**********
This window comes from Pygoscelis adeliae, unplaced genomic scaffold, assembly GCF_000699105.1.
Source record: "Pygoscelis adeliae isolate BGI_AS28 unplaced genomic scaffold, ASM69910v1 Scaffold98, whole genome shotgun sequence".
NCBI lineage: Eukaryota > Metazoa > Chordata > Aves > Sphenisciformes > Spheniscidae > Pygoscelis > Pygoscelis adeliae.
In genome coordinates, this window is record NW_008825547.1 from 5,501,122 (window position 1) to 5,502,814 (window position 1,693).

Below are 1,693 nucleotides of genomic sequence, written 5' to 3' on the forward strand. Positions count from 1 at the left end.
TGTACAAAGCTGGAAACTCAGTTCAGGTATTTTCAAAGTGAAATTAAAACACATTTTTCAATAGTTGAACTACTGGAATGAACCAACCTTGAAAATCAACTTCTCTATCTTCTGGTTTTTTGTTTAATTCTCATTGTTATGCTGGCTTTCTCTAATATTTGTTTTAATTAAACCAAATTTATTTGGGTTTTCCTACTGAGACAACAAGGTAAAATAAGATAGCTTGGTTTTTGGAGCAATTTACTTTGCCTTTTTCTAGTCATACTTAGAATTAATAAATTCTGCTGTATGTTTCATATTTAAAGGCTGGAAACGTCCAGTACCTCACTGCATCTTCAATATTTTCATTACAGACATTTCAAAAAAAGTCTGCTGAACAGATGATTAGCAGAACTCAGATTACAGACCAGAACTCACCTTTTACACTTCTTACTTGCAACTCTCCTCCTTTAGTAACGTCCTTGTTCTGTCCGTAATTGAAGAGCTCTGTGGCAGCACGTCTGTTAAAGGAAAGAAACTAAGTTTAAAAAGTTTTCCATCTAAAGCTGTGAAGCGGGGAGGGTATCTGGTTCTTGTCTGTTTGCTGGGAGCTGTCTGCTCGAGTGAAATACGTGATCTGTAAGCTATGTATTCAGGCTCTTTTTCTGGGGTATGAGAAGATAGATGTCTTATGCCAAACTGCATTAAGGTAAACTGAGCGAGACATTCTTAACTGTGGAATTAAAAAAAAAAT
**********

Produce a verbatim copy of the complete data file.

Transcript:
This window comes from Pygoscelis adeliae, unplaced genomic scaffold, assembly GCF_000699105.1.
Source record: "Pygoscelis adeliae isolate BGI_AS28 unplaced genomic scaffold, ASM69910v1 Scaffold98, whole genome shotgun sequence".
NCBI lineage: Eukaryota > Metazoa > Chordata > Aves > Sphenisciformes > Spheniscidae > Pygoscelis > Pygoscelis adeliae.
In genome coordinates, this window is record NW_008825547.1 from 5,501,122 (window position 1) to 5,502,814 (window position 1,693).

Below are 1,693 nucleotides of genomic sequence, written 5' to 3' on the forward strand. Positions count from 1 at the left end.
TGTACAAAGCTGGAAACTCAGTTCAGGTATTTTCAAAGTGAAATTAAAACACATTTTTCAATAGTTGAACTACTGGAATGAACCAACCTTGAAAATCAACTTCTCTATCTTCTGGTTTTTTGTTTAATTCTCATTGTTATGCTGGCTTTCTCTAATATTTGTTTTAATTAAACCAAATTTATTTGGGTTTTCCTACTGAGACAACAAGGTAAAATAAGATAGCTTGGTTTTTGGAGCAATTTACTTTGCCTTTTTCTAGTCATACTTAGAATTAATAAATTCTGCTGTATGTTTCATATTTAAAGGCTGGAAACGTCCAGTACCTCACTGCATCTTCAATATTTTCATTACAGACATTTCAAAAAAAGTCTGCTGAACAGATGATTAGCAGAACTCAGATTACAGACCAGAACTCACCTTTTACACTTCTTACTTGCAACTCTCCTCCTTTAGTAACGTCCTTGTTCTGTCCGTAATTGAAGAGCTCTGTGGCAGCACGTCTGTTAAAGGAAAGAAACTAAGTTTAAAAAGTTTTCCATCTAAAGCTGTGAAGCGGGGAGGGTATCTGGTTCTTGTCTGTTTGCTGGGAGCTGTCTGCTCGAGTGAAATACGTGATCTGTAAGCTATGTATTCAGGCTCTTTTTCTGGGGTATGAGAAGATAGATGTCTTATGCCAAACTGCATTAAGGTAAACTGAGCGAGACATTCTTAACTGTGGAATTAAAAAAAAAAT